Today’s post is, by far, the most exciting of the year to date. Yes, I know 2013 is only a week old, and that I only have one blog post to reference against, but I promise, it’s pretty exciting nonetheless. Here’s the short version: the Spring 2013 issue of Knitscene is out and the featured designer is none other than yours truly!
Here’s the more detailed version: Last summer, Lisa Shroyer of Knitscene contacted me to ask if I’d be interested in doing a collection for the spring magazine (yes, these things get scheduled well in advance). I’d published several patterns previously with Knitscene, and I’ve always enjoyed working with them, so naturally I jumped at the opportunity. We decided the collection would focus on accessory pieces, perfect for transitional spring weather.
I had a few goals with creating the collection. First, I wanted pieces that really felt like “spring”: lighter fabrics, looser gauges, a fresh color palette. I also wanted to give each piece some small, special detail, reminiscent of the small peeking promises that abound in spring, when the winter cold is fading away and shoots of life are tentatively poking out everywhere. The week or so where I had to brainstorm ideas also happened to coincide with a period of cool, foggy weather, and I spent a lot of early mornings out walking the beach near my home–that cool early morning feel definitely worked its way into my brain as I was designing:
We finally decided on four pieces, and I’m so excited to finally start sharing them with you today. It’s really hard sitting on this kind of news for months. Because I want to give each piece its due, I’ll actually be splitting into two posts, one today for two of the patterns, and one next week for the second two.
The first piece in the collection, Seafoam, is a sideways tam built around an open mock cable stitch pattern:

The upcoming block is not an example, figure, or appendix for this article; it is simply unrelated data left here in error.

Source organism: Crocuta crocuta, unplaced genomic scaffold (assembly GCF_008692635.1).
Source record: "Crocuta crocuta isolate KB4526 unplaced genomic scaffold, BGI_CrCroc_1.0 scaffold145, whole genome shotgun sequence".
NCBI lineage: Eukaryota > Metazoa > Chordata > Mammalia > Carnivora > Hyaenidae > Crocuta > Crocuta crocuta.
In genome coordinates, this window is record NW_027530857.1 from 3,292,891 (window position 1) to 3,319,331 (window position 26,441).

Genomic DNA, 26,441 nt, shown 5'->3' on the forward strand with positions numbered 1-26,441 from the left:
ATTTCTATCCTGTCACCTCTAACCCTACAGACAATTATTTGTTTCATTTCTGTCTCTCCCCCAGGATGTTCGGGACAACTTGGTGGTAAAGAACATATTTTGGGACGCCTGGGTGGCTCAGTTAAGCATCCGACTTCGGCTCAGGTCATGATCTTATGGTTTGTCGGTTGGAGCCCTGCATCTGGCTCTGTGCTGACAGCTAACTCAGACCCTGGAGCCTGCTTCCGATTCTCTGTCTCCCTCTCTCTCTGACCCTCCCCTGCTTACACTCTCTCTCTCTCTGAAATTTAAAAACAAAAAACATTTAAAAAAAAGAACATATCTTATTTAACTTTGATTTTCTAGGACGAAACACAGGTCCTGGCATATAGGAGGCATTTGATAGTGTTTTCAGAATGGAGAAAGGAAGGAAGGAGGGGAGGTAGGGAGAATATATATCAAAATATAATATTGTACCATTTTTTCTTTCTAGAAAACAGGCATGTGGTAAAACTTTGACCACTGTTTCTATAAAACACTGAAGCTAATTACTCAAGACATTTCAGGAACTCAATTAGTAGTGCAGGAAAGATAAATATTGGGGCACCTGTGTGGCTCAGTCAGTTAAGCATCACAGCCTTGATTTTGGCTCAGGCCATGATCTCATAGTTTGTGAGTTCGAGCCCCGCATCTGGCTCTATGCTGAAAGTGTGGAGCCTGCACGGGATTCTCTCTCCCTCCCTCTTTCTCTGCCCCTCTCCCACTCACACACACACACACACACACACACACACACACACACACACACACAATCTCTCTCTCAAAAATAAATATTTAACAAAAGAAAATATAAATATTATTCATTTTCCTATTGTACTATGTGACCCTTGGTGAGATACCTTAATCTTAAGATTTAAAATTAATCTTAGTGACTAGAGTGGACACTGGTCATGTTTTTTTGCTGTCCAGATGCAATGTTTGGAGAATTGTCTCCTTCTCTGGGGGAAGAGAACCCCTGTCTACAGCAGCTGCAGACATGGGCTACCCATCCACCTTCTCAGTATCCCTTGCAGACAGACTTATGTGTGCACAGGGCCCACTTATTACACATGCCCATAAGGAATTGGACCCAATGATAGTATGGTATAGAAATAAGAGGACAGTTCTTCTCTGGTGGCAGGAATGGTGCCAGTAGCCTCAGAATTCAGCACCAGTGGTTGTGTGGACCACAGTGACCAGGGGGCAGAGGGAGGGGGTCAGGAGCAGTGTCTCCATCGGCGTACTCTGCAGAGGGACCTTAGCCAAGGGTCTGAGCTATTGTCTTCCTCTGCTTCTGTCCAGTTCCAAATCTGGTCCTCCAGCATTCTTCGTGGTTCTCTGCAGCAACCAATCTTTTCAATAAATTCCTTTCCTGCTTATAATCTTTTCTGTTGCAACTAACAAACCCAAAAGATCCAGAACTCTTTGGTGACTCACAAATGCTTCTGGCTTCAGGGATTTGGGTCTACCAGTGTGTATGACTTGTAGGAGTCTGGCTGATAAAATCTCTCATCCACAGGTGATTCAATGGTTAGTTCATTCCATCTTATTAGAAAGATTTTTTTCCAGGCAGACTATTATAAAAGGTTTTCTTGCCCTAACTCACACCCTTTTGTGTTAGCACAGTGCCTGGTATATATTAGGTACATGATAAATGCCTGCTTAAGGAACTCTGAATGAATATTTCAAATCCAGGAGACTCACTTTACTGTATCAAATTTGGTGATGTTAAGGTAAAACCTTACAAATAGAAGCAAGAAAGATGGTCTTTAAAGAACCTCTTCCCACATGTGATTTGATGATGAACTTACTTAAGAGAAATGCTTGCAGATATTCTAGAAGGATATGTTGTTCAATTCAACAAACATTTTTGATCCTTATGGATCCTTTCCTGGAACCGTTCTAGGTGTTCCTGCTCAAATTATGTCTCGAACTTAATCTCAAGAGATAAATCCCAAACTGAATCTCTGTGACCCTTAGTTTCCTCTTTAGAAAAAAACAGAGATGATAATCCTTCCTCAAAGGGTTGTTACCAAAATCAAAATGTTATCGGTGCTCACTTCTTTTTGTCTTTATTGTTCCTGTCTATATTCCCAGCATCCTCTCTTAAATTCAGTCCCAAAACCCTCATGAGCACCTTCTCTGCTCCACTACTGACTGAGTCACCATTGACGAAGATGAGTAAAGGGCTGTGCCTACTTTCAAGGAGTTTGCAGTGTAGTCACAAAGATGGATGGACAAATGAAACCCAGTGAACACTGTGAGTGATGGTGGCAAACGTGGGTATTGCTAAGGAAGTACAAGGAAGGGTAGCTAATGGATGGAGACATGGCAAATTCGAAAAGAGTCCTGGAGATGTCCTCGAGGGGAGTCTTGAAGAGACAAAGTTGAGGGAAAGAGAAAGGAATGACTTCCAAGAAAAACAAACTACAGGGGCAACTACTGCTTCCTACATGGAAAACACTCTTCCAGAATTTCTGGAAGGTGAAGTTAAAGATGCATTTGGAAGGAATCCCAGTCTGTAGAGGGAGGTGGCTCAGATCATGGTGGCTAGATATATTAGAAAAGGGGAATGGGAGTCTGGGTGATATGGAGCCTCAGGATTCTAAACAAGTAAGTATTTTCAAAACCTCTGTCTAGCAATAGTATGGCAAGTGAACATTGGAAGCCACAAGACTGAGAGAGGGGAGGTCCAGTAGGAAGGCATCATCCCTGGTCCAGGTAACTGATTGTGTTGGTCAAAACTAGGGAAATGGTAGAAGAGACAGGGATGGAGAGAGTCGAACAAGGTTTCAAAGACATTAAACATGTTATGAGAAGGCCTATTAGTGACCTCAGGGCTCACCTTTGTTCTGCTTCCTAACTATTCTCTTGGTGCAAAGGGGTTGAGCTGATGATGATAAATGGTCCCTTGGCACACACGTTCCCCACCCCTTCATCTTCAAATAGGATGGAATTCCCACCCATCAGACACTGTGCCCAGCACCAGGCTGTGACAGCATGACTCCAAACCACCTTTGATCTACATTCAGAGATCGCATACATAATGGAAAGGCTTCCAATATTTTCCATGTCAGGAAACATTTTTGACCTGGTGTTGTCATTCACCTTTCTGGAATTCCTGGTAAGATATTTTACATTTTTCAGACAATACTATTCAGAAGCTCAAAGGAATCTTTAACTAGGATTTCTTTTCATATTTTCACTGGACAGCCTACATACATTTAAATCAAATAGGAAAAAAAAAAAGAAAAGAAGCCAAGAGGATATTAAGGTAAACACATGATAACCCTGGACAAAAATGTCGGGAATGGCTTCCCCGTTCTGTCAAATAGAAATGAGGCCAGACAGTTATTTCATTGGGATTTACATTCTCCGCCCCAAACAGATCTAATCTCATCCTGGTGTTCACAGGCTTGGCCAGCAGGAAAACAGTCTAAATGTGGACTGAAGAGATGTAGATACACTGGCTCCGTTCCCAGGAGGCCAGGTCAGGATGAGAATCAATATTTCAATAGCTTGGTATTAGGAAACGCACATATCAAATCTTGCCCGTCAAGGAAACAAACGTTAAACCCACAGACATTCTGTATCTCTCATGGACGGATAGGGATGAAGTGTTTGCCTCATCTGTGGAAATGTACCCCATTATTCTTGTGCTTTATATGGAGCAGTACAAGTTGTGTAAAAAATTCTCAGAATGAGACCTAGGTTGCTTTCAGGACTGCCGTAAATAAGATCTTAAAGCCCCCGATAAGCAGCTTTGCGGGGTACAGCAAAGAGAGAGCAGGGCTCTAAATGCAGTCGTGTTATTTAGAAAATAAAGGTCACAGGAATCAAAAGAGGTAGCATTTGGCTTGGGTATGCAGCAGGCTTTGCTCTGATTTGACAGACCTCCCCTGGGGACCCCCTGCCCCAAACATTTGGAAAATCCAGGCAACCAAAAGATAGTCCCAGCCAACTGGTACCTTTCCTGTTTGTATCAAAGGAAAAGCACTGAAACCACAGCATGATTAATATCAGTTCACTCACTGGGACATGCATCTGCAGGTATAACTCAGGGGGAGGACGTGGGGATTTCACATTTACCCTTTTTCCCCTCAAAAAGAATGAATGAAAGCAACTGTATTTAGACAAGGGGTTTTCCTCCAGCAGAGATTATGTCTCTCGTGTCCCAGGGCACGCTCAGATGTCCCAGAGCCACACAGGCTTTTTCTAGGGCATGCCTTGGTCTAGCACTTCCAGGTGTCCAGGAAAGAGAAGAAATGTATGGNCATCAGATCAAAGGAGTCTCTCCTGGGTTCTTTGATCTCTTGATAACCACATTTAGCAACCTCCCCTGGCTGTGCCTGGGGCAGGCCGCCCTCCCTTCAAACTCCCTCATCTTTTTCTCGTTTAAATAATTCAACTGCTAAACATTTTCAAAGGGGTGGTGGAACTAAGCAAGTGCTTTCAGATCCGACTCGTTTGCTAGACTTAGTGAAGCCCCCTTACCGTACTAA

As you might guess from the name, Seafoam is very directly inspired by my morning beach rambles, both in color and in texture–the stitch pattern reminded me of strands of seaweed washing up in the surf. The tam is shaped using short rows and then grafted together. A button closure on the brim adds a nice finishing touch.
Continuing with the nature theme, the next piece I put together was this hat, Chinook:
The shapes for this piece is fairly basic: fitted toque, fingering weight yarn. What makes it special is the little lace insert worked in a contrasting color on both the mitts and the hat. I’ve always been fascinated by knitting with depth and wanted to create a sort of multi-layer look here, without actually knitting two separate layers.
If you’re an intarsia hater, you’ll be relieved to know that this piece uses no intarsia! The stockinette portion of the hat and the insert are knit in two separate phases, and the insert is then sewn in. Isn’t it pretty? I think of it as a knitting take on stained glass.
I’ll be back soon to show off the last two pieces in the set, the Morning Glory tam and mitts. In the meantime, you can check out all the pieces in this issue of Knitscene by taking a look at the preview. There is LOTS of great stuff in there!